The New International Encyclopædia/Aleutian Islands

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ALEUTIAN ISLANDS, ȧ-lū′shan, also called the Catharine Archipelago. The name of a group of islands, numbering above 150, and consisting of several clusters, which form an insular continuation of the peninsula of Alaska (q.v.) (Map: Alaska, A 5). They lie on both sides of the parallel of 55° N. lat., separating the Sea of Kamtchatka from the Pacific, and naturally subdivide themselves into five groups: (1) the Komandorski Islands, sometimes not regarded as belonging to the Aleutian Islands; (2) the Sasignan, or “Nearest,” Islands; (3) the Rat Islands; (4) the Andreianowsky, very small and little frequented; (5) the Fox Islands, among which is Unimak, the largest in the archipelago. The islands are all craggy, and have a desolate appearance from the sea. Several volcanoes are periodically active, and warm volcanic springs are numerous. Cool springs are frequent and form broad, rapid streams, which empty into adjacent bays or collect in rocky depressions and form lakes which discharge their water into the sea by natural channels. The whole chain or group forms a connecting link between the volcanic range of the west coast of America and Kamtchatka. On account of numerous rocks they are not very accessible to ships. There are many low, scrubby bushes, grasses, moss, and lichens, but no strong and stately growth of trees. Cultivated plants do not succeed well. There are foxes and reindeer, and in the neighboring waters are seal, fish and otter.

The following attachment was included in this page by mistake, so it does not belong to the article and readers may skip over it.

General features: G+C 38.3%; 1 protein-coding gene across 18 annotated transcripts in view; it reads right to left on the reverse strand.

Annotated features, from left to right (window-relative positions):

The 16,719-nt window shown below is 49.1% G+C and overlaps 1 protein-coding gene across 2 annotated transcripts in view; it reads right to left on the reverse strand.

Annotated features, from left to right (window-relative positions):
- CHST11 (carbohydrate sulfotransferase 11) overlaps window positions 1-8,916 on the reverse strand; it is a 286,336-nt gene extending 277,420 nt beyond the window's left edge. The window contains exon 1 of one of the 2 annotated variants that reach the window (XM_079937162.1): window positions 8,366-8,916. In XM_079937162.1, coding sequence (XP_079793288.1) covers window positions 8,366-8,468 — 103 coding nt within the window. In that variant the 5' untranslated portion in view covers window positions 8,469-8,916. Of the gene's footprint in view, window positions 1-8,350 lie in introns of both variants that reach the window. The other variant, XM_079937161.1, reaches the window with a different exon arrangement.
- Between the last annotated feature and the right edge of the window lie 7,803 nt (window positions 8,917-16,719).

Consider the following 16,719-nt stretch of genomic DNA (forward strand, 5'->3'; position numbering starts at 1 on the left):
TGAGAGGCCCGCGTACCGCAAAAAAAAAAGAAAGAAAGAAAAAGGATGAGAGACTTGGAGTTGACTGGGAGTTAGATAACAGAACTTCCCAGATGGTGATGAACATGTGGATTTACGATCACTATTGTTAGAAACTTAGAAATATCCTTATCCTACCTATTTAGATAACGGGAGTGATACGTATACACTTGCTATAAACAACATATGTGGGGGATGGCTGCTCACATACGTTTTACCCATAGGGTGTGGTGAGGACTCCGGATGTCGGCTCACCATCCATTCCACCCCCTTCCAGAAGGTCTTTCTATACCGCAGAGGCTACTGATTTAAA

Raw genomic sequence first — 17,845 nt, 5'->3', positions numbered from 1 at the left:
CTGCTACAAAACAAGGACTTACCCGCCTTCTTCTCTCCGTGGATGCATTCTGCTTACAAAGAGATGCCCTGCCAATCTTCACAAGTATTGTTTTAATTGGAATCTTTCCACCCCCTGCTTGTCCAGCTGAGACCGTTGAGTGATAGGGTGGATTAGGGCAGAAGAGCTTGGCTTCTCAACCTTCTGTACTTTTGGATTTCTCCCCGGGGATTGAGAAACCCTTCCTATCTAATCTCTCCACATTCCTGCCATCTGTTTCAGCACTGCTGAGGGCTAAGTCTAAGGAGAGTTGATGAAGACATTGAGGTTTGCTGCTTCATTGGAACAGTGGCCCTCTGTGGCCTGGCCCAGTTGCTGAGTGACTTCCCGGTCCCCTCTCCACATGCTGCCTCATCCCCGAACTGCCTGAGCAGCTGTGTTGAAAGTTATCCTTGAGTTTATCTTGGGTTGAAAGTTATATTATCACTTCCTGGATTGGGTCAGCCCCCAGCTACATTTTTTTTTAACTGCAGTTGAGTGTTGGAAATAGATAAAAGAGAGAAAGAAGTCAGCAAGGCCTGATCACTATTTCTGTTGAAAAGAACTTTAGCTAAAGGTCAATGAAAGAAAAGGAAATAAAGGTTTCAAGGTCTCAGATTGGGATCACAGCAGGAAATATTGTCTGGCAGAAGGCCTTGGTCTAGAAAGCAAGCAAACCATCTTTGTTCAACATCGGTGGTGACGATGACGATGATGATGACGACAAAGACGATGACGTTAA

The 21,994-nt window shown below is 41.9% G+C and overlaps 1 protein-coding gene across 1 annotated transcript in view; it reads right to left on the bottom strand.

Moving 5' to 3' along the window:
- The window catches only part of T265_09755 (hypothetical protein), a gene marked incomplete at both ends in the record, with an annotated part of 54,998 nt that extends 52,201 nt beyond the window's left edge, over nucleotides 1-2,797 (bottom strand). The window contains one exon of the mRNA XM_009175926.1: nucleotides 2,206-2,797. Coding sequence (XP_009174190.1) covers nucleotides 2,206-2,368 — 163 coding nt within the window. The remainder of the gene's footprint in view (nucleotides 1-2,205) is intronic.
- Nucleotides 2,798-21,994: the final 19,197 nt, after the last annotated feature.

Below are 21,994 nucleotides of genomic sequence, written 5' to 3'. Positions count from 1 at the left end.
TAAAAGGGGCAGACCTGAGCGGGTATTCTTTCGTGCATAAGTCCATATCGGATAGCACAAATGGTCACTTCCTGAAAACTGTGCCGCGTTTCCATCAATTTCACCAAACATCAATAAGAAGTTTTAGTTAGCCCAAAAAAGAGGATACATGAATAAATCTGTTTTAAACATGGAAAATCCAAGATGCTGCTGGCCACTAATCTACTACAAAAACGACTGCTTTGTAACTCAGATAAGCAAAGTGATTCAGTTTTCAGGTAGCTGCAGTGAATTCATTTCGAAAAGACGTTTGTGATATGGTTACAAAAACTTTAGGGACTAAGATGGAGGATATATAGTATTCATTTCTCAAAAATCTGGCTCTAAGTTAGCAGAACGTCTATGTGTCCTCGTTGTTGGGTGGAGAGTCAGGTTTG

The natives are known collectively as “Aleut” (“Aleuts,” “Aleutians,” or “Aleutian Islanders”), from the Russian designation of a people or tribe of Eskimoan stock calling themselves Unungun. They are closely allied in physical characteristics, as in language, to the Innuit, or Eskimo proper; their vocabulary differs considerably from that of the mainland Eskimo, though grammatic structure and many of the vocables are similar. They formerly occupied nearly all of the islands of the Aleutian chain, and were estimated to number 20,000 to 30,000; in 1900 the population was barely 2000. They are vaguely divided into two tribes or sub-tribes, known respectively as Unalaska and Atka. They are strong and agile, capable of enduring great fatigue and extremes of heat and scold, and are peaceful and cheerful. They subsist by hunting and fishing, using implements of wood, ivory, bone, and stone, with the two types of Eskimo water craft (kayak and umiak); their summer habitations are tents or huts like those of the mainland Eskimo, while in winter they occupy huts of stone, snow, or other material, or (especially on Fox Island) underground dwellings. Originally sharing the primitive pantheism of the Eskimo, they were Christianized by Russian missionaries, and are now nominally connected with the Greek Church.